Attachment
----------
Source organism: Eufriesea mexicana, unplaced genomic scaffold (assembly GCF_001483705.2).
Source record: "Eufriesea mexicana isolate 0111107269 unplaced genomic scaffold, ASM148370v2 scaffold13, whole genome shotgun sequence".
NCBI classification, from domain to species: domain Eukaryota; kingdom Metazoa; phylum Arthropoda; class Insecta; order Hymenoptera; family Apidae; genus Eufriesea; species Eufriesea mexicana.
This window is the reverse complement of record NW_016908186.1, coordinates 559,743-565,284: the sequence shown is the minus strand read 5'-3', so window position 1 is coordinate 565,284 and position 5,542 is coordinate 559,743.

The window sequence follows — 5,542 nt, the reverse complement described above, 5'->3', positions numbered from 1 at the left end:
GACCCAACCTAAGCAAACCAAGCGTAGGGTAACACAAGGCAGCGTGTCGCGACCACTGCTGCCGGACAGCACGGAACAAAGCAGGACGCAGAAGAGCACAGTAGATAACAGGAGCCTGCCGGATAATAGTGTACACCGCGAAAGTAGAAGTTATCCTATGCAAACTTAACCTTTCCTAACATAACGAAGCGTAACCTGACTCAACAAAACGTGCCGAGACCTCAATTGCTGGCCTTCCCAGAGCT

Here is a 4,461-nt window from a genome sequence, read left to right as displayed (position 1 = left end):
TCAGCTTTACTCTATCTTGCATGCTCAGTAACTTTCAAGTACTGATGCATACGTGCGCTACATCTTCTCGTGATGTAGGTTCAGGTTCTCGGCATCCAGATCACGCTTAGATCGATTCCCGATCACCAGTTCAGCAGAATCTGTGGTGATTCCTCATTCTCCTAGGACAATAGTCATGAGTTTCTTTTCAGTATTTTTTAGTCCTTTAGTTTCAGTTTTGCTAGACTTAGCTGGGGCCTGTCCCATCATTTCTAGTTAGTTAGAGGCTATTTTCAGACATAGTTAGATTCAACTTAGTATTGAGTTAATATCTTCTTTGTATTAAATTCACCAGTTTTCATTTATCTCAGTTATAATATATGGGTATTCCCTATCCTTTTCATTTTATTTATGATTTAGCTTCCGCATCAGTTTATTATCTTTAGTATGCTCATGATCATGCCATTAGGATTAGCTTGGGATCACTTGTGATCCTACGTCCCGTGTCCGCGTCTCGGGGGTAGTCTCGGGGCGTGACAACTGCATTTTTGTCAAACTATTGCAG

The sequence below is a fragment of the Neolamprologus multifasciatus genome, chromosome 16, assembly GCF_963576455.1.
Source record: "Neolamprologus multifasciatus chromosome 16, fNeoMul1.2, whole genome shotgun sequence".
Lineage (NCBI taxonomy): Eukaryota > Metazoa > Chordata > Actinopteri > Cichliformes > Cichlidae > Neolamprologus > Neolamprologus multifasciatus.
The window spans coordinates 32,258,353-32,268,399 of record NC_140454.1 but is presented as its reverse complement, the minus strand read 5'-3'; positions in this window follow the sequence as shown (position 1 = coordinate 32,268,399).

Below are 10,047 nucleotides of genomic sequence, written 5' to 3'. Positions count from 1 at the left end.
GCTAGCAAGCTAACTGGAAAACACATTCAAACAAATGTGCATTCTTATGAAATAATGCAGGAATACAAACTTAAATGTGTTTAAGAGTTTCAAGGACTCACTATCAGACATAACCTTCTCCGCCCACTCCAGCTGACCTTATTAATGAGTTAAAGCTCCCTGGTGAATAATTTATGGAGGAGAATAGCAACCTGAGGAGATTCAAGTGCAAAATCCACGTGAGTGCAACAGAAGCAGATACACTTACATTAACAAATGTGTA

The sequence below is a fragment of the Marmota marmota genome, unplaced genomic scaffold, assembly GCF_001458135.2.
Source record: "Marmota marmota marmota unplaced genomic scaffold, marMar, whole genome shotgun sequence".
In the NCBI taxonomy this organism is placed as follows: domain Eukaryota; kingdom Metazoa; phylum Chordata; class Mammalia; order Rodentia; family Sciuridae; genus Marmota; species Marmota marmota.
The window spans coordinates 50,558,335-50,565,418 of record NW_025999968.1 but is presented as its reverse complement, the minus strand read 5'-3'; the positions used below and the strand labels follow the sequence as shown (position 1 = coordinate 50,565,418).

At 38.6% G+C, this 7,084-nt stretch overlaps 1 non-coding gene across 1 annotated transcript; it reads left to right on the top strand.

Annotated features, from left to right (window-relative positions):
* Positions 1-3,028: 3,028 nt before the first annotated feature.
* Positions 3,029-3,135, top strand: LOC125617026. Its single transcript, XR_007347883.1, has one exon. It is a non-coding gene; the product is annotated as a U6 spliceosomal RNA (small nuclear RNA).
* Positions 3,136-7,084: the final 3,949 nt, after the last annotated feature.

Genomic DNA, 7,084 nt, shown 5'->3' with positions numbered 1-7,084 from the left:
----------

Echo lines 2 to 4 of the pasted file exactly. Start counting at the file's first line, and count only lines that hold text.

Source record: "Eufriesea mexicana isolate 0111107269 unplaced genomic scaffold, ASM148370v2 scaffold13, whole genome shotgun sequence".
NCBI classification, from domain to species: domain Eukaryota; kingdom Metazoa; phylum Arthropoda; class Insecta; order Hymenoptera; family Apidae; genus Eufriesea; species Eufriesea mexicana.
This window is the reverse complement of record NW_016908186.1, coordinates 559,743-565,284: the sequence shown is the minus strand read 5'-3', so window position 1 is coordinate 565,284 and position 5,542 is coordinate 559,743.